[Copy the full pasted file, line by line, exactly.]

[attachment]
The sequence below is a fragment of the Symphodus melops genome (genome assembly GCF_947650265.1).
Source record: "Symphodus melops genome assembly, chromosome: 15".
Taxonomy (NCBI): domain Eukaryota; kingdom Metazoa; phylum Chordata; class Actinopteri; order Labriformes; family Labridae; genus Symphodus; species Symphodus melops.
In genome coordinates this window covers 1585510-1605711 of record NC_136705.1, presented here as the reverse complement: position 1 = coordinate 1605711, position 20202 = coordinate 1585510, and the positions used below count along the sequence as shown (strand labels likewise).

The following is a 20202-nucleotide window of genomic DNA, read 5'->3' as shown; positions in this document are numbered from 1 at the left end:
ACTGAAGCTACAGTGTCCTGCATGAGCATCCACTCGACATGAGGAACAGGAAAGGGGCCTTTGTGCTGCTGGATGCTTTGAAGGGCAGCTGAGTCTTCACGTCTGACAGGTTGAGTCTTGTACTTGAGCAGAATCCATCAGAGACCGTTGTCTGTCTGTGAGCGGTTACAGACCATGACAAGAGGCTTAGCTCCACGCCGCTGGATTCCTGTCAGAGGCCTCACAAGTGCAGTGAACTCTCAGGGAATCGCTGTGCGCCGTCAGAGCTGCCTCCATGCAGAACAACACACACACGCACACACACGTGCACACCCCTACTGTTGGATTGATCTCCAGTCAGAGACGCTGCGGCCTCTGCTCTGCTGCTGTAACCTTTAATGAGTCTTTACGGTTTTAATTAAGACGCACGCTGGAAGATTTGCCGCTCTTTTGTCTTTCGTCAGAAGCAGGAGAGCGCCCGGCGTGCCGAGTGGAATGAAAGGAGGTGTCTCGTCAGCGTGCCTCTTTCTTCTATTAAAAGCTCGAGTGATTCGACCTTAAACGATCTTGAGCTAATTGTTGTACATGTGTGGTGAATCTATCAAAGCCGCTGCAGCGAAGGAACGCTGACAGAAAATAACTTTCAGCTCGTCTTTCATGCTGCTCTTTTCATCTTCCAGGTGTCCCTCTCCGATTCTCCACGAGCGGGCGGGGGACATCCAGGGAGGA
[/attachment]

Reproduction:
The sequence below is a fragment of the Symphodus melops genome (genome assembly GCF_947650265.1).
Source record: "Symphodus melops genome assembly, chromosome: 15".
Taxonomy (NCBI): domain Eukaryota; kingdom Metazoa; phylum Chordata; class Actinopteri; order Labriformes; family Labridae; genus Symphodus; species Symphodus melops.
In genome coordinates this window covers 1585510-1605711 of record NC_136705.1, presented here as the reverse complement: position 1 = coordinate 1605711, position 20202 = coordinate 1585510, and the positions used below count along the sequence as shown (strand labels likewise).

The following is a 20202-nucleotide window of genomic DNA, read 5'->3' as shown; positions in this document are numbered from 1 at the left end:
ACTGAAGCTACAGTGTCCTGCATGAGCATCCACTCGACATGAGGAACAGGAAAGGGGCCTTTGTGCTGCTGGATGCTTTGAAGGGCAGCTGAGTCTTCACGTCTGACAGGTTGAGTCTTGTACTTGAGCAGAATCCATCAGAGACCGTTGTCTGTCTGTGAGCGGTTACAGACCATGACAAGAGGCTTAGCTCCACGCCGCTGGATTCCTGTCAGAGGCCTCACAAGTGCAGTGAACTCTCAGGGAATCGCTGTGCGCCGTCAGAGCTGCCTCCATGCAGAACAACACACACACGCACACACACGTGCACACCCCTACTGTTGGATTGATCTCCAGTCAGAGACGCTGCGGCCTCTGCTCTGCTGCTGTAACCTTTAATGAGTCTTTACGGTTTTAATTAAGACGCACGCTGGAAGATTTGCCGCTCTTTTGTCTTTCGTCAGAAGCAGGAGAGCGCCCGGCGTGCCGAGTGGAATGAAAGGAGGTGTCTCGTCAGCGTGCCTCTTTCTTCTATTAAAAGCTCGAGTGATTCGACCTTAAACGATCTTGAGCTAATTGTTGTACATGTGTGGTGAATCTATCAAAGCCGCTGCAGCGAAGGAACGCTGACAGAAAATAACTTTCAGCTCGTCTTTCATGCTGCTCTTTTCATCTTCCAGGTGTCCCTCTCCGATTCTCCACGAGCGGGCGGGGGACATCCAGGGAGGA